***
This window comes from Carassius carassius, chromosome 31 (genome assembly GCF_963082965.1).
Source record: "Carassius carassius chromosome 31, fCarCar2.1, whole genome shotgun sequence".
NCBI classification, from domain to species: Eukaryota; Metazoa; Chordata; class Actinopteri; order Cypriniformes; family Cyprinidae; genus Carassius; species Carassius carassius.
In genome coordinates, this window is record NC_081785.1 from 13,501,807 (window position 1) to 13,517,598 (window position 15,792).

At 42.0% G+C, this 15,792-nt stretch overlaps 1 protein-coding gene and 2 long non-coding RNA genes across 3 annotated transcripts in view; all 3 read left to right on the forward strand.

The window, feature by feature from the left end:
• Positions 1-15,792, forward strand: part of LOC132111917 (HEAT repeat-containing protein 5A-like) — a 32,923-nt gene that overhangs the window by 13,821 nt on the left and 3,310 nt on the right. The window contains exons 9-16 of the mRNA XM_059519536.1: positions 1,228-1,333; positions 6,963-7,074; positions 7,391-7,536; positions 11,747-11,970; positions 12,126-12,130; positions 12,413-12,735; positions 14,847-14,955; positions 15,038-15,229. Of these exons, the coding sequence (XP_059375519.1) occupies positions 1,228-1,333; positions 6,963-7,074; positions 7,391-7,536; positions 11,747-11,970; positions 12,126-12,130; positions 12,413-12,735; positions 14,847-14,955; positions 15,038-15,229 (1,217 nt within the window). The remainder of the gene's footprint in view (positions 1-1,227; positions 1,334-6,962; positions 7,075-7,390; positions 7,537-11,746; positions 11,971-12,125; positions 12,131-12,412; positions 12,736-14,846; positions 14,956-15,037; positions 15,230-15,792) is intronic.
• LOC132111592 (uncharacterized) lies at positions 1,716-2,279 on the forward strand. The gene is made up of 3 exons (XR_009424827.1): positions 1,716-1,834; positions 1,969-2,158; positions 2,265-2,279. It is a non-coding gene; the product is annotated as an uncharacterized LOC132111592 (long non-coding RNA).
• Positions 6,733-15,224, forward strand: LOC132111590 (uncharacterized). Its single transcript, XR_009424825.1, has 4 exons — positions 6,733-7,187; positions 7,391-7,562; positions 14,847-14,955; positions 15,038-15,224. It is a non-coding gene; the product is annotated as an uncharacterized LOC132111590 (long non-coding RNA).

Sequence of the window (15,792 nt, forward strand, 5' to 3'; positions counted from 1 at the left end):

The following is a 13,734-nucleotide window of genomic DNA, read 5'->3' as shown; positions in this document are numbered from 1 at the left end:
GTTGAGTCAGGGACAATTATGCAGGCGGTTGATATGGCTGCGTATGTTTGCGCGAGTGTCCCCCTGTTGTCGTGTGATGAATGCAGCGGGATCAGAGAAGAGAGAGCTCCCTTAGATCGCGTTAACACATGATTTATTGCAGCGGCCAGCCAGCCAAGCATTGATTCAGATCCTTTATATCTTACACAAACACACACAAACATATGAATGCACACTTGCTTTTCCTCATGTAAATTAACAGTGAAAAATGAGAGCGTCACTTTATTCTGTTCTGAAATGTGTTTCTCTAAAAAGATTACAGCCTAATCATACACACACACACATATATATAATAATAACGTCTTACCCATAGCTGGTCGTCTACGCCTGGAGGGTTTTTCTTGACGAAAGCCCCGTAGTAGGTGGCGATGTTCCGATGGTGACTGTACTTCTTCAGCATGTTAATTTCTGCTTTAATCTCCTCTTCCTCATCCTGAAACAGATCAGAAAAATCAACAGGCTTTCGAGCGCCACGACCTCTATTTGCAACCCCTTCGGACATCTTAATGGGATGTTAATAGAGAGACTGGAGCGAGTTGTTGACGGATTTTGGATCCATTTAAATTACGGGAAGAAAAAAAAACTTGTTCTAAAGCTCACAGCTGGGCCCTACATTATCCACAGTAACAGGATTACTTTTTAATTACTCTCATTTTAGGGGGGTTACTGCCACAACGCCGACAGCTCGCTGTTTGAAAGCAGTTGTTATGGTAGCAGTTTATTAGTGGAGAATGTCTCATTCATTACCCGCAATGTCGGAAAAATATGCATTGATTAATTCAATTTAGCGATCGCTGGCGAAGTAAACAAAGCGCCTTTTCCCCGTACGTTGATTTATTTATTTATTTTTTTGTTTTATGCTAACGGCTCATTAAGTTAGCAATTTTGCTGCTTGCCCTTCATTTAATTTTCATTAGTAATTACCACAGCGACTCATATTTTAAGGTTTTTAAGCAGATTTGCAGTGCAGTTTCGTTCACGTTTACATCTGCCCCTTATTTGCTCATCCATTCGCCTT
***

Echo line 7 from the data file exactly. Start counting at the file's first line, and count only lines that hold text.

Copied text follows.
• Positions 1-15,792, forward strand: part of LOC132111917 (HEAT repeat-containing protein 5A-like) — a 32,923-nt gene that overhangs the window by 13,821 nt on the left and 3,310 nt on the right. The window contains exons 9-16 of the mRNA XM_059519536.1: positions 1,228-1,333; positions 6,963-7,074; positions 7,391-7,536; positions 11,747-11,970; positions 12,126-12,130; positions 12,413-12,735; positions 14,847-14,955; positions 15,038-15,229. Of these exons, the coding sequence (XP_059375519.1) occupies positions 1,228-1,333; positions 6,963-7,074; positions 7,391-7,536; positions 11,747-11,970; positions 12,126-12,130; positions 12,413-12,735; positions 14,847-14,955; positions 15,038-15,229 (1,217 nt within the window). The remainder of the gene's footprint in view (positions 1-1,227; positions 1,334-6,962; positions 7,075-7,390; positions 7,537-11,746; positions 11,971-12,125; positions 12,131-12,412; positions 12,736-14,846; positions 14,956-15,037; positions 15,230-15,792) is intronic.